Working in a variety of industries, data analysts help the organizations who hire them understand the data provided by research and assessment. They may also help he organizations they serve understand the implications of the data and assist them by recommending actions based on the results of the data. In some cases, data analysts may help design tests or assessments.
Research data analysis in a variety of industries to determine the industry in which you are interested. For example, in the information technology industry, data analysts may work to interpret information housed in databases or website visitor data. In the business arena, data analysts complete these tasks, as well as analyze customer trends and make recommendations based on them. Read job descriptions for different data analysts and interview those currently working as analysts to decide which industry would be the best fit for you.
Interview university career counselors and company managers, and do research through the Bureau of Labor Statistics, to determine what educational requirements you must meet to get your dream data analysis job.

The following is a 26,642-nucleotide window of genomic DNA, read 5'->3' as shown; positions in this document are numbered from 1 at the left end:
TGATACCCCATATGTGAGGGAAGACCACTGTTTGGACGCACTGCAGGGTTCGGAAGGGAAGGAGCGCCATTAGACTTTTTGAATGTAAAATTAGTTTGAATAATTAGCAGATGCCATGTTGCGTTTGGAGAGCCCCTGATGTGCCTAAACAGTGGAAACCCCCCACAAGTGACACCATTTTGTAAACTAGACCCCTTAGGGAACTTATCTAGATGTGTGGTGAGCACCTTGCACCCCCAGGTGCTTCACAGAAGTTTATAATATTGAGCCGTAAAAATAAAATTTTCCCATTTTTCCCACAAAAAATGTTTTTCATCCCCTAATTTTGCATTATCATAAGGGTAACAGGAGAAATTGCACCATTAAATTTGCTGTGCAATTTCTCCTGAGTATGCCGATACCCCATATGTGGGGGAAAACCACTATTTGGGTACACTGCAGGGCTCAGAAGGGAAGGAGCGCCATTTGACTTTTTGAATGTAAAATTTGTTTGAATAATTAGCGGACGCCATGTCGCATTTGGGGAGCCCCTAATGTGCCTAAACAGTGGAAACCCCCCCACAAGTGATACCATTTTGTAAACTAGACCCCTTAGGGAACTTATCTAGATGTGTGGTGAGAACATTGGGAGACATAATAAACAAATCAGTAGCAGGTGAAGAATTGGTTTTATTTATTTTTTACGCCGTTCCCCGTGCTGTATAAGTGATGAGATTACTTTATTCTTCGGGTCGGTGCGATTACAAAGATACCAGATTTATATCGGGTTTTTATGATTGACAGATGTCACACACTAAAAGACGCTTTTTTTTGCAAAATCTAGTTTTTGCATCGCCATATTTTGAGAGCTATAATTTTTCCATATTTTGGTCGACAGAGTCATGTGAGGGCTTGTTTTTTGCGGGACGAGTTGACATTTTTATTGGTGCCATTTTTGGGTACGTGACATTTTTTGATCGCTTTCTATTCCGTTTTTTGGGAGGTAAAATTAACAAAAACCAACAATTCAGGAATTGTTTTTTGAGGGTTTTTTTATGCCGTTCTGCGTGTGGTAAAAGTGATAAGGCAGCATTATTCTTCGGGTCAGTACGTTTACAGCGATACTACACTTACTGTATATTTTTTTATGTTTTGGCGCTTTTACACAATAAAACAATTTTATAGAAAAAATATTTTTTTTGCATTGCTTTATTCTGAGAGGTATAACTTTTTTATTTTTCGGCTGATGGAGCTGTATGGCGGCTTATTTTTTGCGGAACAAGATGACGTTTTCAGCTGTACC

Meet with the admissions advisers of universities near you, or schedule phone appointments with admissions representatives of online schools that interest you. Interview admissions representatives with regard to the kinds of courses available for would-be data analysts. Ask to talk to faculty in the departments in which you will be studying, and ask for phone numbers of alumni who are now successful data analysts. After considering this information, and tuition costs minus available scholarships, register as a student in pursuit of a bachelor's or master's degree.
Get a job or internship in the data analysis field you are interested in entering. While you may not be able to get a paid job with no experience, you must gain experience to become a data analyst. Check with your university to see if it has developed any partnerships with firms to accept summer interns.
After graduation, interview with companies in your field of interest or expertise for data analyst positions. According to IT Career Coach, you should prepare an analyst portfolio and practice speaking about the databases you have used and projects you have completed before your interviews.
Because most organizations require that you have both experience and advanced education before they will hire you as a data analyst, if you are offered a job right out of college, you may want to take it while you complete your master's.
2016 Salary Information for Management Analysts
Management analysts earned a median annual salary of $81,330 in 2016, according to the U.S. Bureau of Labor Statistics. On the low end, management analysts earned a 25th percentile salary of $60,950, meaning 75 percent earned more than this amount. The 75th percentile salary is $109,170, meaning 25 percent earn more. In 2016, 806,400 people were employed in the U.S. as management analysts.